What to Know When Hiring Asbestos Laboratories
Typically, asbestos-tainted products won’t pose a health hazard to anyone if they are left undisturbed and intact. However, you must be on alert if you plan on making any major home renovations, or if parts of your building, such as the insulation or drywall, are falling apart.
If you’re unsure about whether something contains asbestos, you should assume that it does. Whatever you do, though, don’t try to remove it yourself. Instead, try to inspect it visually. If it looks like it’s intact, isolate it by limiting access to the surrounding area for relatives and pets. If the material looks more than slightly damaged, or you’re planning home projects that may disturb it, consult an asbestos inspector. These professionals are specially trained to handle asbestos. They can also collect material samples to send to a laboratory.
What do asbestos laboratories do?
There are two types of tests that asbestos laboratories can conduct in order to measure asbestos fibers. Polarized light microscopy tests can analyze asbestos in bulk solid materials, while transmission electron microscopy detects asbestos fibers in air samples.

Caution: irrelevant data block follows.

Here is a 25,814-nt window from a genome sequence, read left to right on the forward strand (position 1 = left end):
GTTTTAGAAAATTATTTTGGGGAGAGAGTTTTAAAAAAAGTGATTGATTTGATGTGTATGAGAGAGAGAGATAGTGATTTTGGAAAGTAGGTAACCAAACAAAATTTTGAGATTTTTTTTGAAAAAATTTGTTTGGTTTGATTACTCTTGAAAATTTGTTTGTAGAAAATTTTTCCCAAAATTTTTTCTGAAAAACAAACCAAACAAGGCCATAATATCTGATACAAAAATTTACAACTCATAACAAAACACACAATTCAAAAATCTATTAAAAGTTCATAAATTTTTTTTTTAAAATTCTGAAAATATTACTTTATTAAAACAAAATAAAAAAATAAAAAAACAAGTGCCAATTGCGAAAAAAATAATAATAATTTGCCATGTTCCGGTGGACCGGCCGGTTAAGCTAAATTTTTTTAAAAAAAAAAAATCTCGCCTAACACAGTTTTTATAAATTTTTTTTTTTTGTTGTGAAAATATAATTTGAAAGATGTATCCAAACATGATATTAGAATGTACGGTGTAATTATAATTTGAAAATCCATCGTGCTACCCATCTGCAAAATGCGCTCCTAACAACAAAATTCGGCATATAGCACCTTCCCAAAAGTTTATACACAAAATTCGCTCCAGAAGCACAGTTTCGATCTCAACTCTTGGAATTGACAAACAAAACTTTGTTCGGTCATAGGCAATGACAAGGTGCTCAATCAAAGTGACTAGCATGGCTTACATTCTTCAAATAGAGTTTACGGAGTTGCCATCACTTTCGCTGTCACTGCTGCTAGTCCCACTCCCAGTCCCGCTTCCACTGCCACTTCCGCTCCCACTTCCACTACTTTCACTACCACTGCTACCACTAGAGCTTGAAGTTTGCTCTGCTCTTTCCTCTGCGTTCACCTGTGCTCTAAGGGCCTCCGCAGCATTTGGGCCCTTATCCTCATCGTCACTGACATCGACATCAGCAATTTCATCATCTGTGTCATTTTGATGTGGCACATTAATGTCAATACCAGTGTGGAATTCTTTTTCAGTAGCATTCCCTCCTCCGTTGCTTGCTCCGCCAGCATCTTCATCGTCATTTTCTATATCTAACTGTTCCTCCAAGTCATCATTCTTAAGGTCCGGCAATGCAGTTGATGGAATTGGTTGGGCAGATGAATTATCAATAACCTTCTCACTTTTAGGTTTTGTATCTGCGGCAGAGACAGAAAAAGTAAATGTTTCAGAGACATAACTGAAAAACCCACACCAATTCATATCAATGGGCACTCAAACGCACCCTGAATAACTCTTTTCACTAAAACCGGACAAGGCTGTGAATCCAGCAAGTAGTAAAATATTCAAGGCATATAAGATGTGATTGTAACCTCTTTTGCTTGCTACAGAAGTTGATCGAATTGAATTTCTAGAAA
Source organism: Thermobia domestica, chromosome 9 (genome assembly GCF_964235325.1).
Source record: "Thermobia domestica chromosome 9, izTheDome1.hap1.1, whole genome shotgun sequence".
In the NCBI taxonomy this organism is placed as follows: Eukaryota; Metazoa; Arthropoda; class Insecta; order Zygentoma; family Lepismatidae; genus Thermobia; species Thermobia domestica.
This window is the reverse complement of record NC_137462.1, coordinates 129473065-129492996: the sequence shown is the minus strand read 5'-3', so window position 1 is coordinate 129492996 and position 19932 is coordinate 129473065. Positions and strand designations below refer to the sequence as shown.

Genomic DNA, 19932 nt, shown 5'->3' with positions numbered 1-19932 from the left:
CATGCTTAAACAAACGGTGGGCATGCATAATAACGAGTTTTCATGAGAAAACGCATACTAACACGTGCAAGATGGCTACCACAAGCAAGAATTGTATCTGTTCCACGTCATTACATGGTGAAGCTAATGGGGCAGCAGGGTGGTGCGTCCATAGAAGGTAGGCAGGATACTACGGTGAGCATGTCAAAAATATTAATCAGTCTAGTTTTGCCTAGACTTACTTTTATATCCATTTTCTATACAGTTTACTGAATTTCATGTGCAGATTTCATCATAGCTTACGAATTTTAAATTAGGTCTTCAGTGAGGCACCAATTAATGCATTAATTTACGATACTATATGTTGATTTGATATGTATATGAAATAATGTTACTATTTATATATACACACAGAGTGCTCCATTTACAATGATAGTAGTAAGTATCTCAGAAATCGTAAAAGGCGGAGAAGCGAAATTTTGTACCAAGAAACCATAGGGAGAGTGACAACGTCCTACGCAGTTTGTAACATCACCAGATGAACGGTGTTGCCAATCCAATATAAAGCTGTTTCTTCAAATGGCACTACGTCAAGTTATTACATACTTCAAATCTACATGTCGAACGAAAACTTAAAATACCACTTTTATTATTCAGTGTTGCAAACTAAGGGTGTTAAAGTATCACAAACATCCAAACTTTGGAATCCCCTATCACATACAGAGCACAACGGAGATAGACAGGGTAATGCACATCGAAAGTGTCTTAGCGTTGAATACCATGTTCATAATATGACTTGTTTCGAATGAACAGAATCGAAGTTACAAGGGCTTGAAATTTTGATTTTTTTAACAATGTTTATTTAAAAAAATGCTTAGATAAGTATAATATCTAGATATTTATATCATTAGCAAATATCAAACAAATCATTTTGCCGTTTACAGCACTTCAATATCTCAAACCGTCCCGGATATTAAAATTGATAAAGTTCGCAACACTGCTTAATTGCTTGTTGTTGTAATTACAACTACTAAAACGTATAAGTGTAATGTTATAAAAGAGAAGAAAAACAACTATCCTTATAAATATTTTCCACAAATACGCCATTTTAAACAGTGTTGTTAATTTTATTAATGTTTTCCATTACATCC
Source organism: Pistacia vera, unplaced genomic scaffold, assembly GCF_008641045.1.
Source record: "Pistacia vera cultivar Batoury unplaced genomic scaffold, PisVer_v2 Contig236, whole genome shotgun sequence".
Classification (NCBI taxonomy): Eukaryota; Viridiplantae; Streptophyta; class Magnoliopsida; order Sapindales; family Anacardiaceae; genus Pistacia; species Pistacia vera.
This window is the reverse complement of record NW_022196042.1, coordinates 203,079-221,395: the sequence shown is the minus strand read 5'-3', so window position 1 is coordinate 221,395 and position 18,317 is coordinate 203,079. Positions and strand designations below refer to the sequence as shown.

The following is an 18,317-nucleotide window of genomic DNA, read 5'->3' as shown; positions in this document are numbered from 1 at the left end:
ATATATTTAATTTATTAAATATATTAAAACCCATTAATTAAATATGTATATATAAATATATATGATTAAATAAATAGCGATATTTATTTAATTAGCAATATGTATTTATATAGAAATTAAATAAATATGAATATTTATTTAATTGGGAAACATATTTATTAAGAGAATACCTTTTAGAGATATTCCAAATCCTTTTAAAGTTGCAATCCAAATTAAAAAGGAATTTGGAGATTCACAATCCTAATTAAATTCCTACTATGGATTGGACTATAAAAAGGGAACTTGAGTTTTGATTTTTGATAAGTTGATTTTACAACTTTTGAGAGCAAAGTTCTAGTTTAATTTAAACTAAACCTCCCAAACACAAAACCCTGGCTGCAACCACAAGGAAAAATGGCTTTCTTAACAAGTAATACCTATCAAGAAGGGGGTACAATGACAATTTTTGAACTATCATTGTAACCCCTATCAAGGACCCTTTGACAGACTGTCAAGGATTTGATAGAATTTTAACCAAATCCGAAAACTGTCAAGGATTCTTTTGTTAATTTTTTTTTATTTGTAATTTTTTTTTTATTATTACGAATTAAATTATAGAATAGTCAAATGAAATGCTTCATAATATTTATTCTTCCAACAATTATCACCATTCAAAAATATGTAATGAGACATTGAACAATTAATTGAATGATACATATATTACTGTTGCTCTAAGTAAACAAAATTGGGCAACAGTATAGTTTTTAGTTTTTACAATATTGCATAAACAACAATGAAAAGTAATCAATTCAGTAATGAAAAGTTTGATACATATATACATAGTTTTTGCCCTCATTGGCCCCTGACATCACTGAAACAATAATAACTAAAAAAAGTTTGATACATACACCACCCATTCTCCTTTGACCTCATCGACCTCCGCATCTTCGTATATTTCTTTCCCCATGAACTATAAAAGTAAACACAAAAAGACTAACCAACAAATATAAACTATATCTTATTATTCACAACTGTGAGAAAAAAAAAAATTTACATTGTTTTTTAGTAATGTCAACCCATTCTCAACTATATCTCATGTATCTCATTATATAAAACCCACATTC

You shouldn’t just hire any lab that can perform these tests, though. For safety’s sake, make sure that asbestos laboratories meet the testing standards of the National Voluntary Laboratory Accreditation Program, or NVLAP, which is an initiative of the National Institute of Standards and Technology. This agency works with a contractor to send asbestos laboratories testing samples that will help determine whether they’re proficient in measuring asbestos.
Federal laws require that all schools be evaluated for asbestos only by asbestos laboratories that are accredited by the NVLAP. No such requirements exist for private homes or buildings that are not schools. However, NVLAP-accredited asbestos laboratories are still the best option in these cases.
Experts estimate that diseases related to asbestos exposure claim the lives of more than 9,900 individuals in the U.S. every year. That figure won’t peak for another 10 years – a consequence of the fact that these illnesses tend to not present any signs until decades have passed. This underscores not only the importance of avoiding asbestos, but also of eliminating its use and production in every country.